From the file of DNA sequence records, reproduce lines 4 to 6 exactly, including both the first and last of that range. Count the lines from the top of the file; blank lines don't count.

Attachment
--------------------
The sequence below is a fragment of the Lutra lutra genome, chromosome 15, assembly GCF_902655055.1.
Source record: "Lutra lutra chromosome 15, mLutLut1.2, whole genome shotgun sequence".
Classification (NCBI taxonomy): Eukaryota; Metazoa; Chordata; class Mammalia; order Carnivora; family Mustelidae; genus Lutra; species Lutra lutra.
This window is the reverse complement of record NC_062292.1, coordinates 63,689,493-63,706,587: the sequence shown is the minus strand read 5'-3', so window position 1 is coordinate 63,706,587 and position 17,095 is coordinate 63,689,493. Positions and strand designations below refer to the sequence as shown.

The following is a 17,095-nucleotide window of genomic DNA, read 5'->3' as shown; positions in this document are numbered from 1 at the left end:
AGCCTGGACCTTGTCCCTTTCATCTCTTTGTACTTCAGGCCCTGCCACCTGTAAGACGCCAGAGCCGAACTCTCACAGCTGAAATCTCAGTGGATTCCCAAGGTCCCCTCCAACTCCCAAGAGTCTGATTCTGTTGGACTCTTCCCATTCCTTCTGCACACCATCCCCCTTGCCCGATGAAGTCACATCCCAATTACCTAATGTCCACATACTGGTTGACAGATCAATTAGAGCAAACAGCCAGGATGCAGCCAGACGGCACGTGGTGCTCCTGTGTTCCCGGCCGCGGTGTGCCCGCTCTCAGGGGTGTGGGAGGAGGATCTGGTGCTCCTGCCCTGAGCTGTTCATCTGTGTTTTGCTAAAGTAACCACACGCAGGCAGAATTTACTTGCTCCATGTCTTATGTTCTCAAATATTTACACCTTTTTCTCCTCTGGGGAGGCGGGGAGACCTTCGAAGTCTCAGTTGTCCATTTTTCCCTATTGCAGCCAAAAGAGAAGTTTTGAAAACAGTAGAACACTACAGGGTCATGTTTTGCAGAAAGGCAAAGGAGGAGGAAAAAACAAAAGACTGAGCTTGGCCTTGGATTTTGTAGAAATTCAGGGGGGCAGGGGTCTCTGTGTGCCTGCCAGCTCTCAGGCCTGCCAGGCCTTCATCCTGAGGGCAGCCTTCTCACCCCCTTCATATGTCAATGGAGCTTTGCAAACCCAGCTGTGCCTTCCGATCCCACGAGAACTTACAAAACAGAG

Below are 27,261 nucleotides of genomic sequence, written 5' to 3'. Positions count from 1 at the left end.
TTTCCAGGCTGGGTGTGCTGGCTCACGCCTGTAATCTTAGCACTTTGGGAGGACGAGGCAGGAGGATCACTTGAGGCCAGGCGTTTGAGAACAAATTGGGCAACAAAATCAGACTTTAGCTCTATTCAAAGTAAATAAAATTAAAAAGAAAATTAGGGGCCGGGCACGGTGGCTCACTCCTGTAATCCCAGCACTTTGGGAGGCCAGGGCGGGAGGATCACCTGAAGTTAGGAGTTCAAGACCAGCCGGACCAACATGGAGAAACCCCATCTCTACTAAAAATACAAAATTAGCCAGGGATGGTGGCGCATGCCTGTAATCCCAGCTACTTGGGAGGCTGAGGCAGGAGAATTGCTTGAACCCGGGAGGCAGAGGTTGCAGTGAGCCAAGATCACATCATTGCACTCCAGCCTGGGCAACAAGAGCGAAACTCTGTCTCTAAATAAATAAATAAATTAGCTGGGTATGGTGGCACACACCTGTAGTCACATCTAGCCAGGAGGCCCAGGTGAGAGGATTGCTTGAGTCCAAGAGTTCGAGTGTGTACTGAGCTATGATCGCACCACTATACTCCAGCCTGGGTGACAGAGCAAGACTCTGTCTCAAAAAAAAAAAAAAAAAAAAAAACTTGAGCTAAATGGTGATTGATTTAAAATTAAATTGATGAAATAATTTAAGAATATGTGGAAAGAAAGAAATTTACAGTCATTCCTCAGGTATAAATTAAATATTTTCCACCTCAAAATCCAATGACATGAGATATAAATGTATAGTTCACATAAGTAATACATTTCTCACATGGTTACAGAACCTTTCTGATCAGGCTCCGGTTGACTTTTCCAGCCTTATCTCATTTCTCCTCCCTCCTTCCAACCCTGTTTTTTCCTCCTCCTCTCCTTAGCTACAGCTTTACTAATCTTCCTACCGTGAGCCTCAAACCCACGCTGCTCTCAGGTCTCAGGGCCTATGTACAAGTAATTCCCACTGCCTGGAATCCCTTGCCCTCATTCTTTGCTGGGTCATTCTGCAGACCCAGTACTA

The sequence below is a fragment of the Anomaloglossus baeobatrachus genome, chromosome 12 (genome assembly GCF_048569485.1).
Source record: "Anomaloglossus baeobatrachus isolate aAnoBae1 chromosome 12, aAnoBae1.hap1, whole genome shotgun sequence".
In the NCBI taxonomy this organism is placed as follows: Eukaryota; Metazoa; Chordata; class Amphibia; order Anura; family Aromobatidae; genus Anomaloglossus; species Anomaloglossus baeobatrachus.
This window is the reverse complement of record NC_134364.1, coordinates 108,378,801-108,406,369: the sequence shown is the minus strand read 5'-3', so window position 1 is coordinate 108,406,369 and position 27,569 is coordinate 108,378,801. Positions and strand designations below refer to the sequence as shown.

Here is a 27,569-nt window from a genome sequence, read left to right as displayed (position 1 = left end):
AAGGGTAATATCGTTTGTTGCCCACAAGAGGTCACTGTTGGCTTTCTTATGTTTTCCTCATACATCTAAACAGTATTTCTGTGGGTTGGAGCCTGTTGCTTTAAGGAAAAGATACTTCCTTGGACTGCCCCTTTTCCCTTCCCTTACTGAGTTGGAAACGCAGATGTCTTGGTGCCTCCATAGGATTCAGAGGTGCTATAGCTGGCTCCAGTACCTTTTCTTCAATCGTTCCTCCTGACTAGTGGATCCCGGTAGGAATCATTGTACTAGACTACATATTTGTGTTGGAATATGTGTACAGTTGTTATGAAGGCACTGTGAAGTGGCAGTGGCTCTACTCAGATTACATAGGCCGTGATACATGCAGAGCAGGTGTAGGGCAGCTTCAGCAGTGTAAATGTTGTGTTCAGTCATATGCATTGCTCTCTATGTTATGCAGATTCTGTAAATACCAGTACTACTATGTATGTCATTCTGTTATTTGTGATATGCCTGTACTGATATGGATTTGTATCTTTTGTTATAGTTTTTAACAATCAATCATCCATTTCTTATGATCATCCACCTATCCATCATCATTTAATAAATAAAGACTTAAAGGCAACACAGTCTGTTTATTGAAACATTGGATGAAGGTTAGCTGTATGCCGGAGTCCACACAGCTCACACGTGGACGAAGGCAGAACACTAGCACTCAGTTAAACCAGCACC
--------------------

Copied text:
This window is the reverse complement of record NC_062292.1, coordinates 63,689,493-63,706,587: the sequence shown is the minus strand read 5'-3', so window position 1 is coordinate 63,706,587 and position 17,095 is coordinate 63,689,493. Positions and strand designations below refer to the sequence as shown.

The following is a 17,095-nucleotide window of genomic DNA, read 5'->3' as shown; positions in this document are numbered from 1 at the left end:
AGCCTGGACCTTGTCCCTTTCATCTCTTTGTACTTCAGGCCCTGCCACCTGTAAGACGCCAGAGCCGAACTCTCACAGCTGAAATCTCAGTGGATTCCCAAGGTCCCCTCCAACTCCCAAGAGTCTGATTCTGTTGGACTCTTCCCATTCCTTCTGCACACCATCCCCCTTGCCCGATGAAGTCACATCCCAATTACCTAATGTCCACATACTGGTTGACAGATCAATTAGAGCAAACAGCCAGGATGCAGCCAGACGGCACGTGGTGCTCCTGTGTTCCCGGCCGCGGTGTGCCCGCTCTCAGGGGTGTGGGAGGAGGATCTGGTGCTCCTGCCCTGAGCTGTTCATCTGTGTTTTGCTAAAGTAACCACACGCAGGCAGAATTTACTTGCTCCATGTCTTATGTTCTCAAATATTTACACCTTTTTCTCCTCTGGGGAGGCGGGGAGACCTTCGAAGTCTCAGTTGTCCATTTTTCCCTATTGCAGCCAAAAGAGAAGTTTTGAAAACAGTAGAACACTACAGGGTCATGTTTTGCAGAAAGGCAAAGGAGGAGGAAAAAACAAAAGACTGAGCTTGGCCTTGGATTTTGTAGAAATTCAGGGGGGCAGGGGTCTCTGTGTGCCTGCCAGCTCTCAGGCCTGCCAGGCCTTCATCCTGAGGGCAGCCTTCTCACCCCCTTCATATGTCAATGGAGCTTTGCAAACCCAGCTGTGCCTTCCGATCCCACGAGAACTTACAAAACAGAG